Today I have an interesting question involving Police, Fire and university administration.
A little bit of background: for the past few years, my University has been involved in a small, awkward cold war with local emergency responders over expectations on live-in Residential Assistants during emergency situations. Specifically, the biggest flashpoints are fire alarms and wellness checks on residents.
Within the dorms, we have been told that both Campus Police and Local Fire Departments have been provided keys to all rooms in case an emergency (fire or safety) is reported. We have also been told that we are, under no circumstances, to assist Police or Fire with entering a room (to which we have keys as Resident Assistants, for lockouts and the like) until we have received permission from several layers of (on-call) department administration.
The heads of the Residential Services Office insist that this is to protect the department in the case of a privacy complaint on behalf of a resident who we let police into the room of, and to avoid liability from ordering (by policy) RAs back into a potentially dangerous building under alarm.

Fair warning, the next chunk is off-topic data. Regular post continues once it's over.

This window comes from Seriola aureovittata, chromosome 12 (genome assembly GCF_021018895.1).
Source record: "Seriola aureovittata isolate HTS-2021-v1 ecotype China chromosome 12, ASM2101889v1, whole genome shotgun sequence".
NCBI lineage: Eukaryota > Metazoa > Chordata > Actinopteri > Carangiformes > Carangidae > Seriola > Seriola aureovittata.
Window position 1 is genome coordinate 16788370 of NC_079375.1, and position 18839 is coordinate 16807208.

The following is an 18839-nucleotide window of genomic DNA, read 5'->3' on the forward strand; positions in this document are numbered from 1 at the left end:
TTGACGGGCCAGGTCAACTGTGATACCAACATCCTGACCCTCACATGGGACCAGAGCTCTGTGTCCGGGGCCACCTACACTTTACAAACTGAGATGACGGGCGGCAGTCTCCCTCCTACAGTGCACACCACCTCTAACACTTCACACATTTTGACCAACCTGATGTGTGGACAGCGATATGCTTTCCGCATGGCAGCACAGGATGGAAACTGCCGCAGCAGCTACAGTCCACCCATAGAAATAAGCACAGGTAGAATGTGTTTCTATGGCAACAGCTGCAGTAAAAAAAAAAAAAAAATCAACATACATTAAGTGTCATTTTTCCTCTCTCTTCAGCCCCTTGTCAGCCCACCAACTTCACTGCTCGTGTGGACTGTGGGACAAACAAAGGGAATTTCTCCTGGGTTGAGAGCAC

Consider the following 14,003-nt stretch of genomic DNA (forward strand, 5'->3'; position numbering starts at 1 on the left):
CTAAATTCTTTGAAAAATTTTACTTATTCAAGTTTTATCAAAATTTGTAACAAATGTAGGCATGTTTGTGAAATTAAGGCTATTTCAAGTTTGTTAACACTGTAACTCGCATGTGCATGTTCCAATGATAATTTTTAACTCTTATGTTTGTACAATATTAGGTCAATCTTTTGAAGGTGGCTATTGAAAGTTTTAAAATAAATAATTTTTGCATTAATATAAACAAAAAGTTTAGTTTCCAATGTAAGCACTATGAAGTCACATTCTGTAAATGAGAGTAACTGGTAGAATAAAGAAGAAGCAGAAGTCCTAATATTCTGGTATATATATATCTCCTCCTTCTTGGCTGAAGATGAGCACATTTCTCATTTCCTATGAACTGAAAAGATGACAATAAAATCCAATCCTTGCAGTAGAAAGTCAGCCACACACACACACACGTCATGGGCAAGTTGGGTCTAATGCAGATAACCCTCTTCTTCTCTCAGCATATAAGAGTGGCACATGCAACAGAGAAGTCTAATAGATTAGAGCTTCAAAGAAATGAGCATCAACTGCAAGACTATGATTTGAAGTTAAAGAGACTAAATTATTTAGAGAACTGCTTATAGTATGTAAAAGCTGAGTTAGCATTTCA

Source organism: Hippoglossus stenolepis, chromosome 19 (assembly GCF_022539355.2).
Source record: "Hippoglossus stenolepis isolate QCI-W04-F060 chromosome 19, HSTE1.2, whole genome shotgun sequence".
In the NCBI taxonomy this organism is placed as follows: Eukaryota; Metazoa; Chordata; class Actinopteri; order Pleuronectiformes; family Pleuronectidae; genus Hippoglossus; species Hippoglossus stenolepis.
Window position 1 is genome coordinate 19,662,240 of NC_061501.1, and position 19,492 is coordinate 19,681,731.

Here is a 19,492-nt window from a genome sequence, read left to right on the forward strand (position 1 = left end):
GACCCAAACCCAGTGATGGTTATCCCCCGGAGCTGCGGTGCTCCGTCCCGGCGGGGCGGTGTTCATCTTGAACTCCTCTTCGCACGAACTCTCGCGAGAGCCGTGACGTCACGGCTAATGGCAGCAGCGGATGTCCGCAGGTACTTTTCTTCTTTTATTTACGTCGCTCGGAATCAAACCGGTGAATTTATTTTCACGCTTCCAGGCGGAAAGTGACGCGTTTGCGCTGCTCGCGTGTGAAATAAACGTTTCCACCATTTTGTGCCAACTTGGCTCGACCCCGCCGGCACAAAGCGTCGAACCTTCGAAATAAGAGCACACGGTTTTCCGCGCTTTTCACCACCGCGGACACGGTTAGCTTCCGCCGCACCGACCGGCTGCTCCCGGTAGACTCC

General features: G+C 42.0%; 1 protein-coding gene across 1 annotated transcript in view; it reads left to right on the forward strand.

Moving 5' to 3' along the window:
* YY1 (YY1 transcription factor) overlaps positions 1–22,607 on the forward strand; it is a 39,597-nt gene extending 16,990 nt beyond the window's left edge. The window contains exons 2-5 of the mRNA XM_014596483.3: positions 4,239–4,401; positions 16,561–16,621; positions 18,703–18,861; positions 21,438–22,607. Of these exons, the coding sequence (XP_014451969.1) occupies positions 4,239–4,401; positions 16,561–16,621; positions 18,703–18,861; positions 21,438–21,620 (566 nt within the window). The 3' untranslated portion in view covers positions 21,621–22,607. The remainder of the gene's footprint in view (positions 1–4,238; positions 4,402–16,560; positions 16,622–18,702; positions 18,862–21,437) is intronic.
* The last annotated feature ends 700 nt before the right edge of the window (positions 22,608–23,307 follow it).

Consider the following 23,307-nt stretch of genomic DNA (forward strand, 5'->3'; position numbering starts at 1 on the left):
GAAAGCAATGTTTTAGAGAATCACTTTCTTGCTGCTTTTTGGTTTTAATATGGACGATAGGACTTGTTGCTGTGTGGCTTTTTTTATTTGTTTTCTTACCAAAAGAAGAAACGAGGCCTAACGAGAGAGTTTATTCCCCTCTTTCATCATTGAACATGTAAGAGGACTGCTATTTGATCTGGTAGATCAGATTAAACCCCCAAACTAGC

Police and fire, meanwhile, never seem to have the keys. Thus, for the safety of the building or the resident, they will order us to open up the door for them, right now.
Which brings us to the issue: Police/fire wants us to open a door, and gives us what I believe is a lawful order do so. Meanwhile, Residence Life policy wants us to call up to our supervisor and follow a whole procedure, directly countermanding the orders of the officer or firefighter on scene.
Must I open the door, legally speaking? And is my department's policy of refusal illegal/unenforceable?